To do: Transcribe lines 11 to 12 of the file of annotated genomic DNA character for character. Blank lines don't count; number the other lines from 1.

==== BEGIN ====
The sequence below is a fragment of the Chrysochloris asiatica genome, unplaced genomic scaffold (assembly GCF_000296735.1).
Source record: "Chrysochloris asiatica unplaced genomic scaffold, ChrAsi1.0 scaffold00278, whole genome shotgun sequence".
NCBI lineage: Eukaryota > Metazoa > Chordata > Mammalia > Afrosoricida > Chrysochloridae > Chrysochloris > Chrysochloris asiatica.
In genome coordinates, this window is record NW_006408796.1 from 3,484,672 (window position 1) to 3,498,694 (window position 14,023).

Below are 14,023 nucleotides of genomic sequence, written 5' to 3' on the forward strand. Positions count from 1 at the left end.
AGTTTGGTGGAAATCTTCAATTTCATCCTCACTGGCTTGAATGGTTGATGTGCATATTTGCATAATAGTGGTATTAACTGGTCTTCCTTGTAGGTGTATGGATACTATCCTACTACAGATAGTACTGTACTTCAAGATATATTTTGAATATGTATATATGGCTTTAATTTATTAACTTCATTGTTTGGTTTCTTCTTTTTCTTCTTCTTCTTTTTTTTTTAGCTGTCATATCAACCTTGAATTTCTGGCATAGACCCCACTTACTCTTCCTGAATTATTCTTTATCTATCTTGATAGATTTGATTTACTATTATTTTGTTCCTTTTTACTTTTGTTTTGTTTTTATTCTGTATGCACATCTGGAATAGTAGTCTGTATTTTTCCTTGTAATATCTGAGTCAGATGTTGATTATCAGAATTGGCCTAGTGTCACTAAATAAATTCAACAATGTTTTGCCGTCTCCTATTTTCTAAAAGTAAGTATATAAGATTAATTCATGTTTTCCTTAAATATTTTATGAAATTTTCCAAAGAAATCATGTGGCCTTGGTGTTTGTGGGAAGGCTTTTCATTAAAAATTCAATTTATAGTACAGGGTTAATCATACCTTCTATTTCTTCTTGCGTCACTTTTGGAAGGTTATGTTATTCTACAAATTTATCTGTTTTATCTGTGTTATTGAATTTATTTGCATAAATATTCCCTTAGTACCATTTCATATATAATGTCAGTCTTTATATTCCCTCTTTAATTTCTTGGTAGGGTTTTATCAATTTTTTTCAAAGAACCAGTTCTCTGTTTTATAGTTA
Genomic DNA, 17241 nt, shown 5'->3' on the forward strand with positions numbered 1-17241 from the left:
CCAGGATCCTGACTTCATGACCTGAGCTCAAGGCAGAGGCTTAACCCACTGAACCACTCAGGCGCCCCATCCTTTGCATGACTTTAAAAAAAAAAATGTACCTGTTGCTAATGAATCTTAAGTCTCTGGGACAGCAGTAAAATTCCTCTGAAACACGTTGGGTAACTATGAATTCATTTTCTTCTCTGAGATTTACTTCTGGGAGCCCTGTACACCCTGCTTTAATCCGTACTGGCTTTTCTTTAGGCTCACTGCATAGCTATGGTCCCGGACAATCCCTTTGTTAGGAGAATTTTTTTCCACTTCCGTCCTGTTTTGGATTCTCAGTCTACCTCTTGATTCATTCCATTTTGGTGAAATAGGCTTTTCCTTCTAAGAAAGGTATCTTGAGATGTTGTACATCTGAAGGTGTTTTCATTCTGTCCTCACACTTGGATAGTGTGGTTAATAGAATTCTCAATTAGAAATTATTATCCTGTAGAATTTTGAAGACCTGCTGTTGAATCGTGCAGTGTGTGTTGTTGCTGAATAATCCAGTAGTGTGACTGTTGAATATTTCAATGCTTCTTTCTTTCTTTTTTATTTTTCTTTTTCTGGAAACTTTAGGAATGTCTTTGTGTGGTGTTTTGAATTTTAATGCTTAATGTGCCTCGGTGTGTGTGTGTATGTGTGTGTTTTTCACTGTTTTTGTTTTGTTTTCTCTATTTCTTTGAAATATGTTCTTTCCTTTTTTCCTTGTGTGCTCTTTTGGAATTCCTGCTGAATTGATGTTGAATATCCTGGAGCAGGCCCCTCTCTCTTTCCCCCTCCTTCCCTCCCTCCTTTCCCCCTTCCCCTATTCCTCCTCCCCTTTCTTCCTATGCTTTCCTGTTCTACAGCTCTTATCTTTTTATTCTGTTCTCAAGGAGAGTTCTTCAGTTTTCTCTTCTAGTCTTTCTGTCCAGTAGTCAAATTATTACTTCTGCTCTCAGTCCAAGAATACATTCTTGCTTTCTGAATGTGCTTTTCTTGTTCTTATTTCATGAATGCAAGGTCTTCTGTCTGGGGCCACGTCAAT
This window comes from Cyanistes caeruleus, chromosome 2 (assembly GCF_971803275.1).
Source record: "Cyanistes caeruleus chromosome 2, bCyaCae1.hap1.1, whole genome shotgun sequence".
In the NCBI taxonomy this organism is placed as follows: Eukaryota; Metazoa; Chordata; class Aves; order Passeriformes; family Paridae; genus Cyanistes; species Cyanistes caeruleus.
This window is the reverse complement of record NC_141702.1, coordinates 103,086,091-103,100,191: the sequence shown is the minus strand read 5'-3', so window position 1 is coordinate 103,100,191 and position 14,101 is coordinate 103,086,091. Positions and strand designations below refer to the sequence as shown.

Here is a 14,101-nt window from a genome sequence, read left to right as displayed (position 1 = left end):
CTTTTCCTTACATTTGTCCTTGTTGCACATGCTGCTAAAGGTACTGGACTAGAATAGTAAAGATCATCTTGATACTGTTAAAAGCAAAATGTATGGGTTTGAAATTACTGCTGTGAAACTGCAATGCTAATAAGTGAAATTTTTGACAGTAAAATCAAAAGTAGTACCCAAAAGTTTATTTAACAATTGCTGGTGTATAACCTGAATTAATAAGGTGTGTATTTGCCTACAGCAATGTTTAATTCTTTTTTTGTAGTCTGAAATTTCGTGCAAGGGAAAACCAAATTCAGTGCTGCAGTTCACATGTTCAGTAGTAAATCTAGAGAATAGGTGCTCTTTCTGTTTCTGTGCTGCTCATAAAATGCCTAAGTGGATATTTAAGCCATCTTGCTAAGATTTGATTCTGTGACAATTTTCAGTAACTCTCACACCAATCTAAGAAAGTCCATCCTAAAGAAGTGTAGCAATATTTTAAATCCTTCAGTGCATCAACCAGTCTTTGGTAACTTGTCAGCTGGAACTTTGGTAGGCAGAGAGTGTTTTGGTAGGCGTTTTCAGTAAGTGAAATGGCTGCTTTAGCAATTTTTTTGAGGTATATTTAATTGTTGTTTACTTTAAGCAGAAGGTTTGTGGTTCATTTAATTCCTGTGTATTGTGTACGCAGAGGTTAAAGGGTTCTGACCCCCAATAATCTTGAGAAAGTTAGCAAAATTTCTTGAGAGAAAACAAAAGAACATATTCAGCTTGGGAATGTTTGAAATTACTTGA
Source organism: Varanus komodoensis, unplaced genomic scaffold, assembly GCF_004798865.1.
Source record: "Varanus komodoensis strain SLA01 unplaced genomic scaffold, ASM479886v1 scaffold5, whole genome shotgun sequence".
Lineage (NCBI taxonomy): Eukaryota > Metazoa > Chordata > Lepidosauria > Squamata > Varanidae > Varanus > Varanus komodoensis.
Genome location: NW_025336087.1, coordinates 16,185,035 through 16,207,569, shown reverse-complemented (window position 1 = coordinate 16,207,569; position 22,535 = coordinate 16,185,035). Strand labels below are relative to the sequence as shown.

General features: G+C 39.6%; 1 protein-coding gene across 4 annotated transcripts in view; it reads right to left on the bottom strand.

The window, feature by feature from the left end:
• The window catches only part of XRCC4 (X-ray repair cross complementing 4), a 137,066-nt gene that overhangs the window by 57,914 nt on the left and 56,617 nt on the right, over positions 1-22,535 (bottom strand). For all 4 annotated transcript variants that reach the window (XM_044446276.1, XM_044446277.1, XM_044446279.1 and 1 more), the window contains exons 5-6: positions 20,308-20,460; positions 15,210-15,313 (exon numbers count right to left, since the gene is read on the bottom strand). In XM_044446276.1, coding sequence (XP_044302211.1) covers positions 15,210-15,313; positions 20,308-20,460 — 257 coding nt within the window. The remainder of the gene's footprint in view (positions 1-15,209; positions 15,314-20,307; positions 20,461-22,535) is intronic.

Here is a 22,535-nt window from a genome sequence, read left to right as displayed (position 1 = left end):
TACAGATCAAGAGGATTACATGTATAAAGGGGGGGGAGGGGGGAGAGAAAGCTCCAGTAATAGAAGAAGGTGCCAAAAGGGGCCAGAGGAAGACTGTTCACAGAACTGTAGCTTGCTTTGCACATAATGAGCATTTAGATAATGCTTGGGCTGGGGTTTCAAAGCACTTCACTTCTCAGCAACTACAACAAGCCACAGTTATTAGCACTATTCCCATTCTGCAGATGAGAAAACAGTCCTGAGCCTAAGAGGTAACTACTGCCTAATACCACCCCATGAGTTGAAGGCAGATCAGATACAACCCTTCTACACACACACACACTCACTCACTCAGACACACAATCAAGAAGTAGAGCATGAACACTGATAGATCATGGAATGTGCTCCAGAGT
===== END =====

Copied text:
In the NCBI taxonomy this organism is placed as follows: Eukaryota; Metazoa; Chordata; class Aves; order Passeriformes; family Paridae; genus Cyanistes; species Cyanistes caeruleus.
This window is the reverse complement of record NC_141702.1, coordinates 103,086,091-103,100,191: the sequence shown is the minus strand read 5'-3', so window position 1 is coordinate 103,100,191 and position 14,101 is coordinate 103,086,091. Positions and strand designations below refer to the sequence as shown.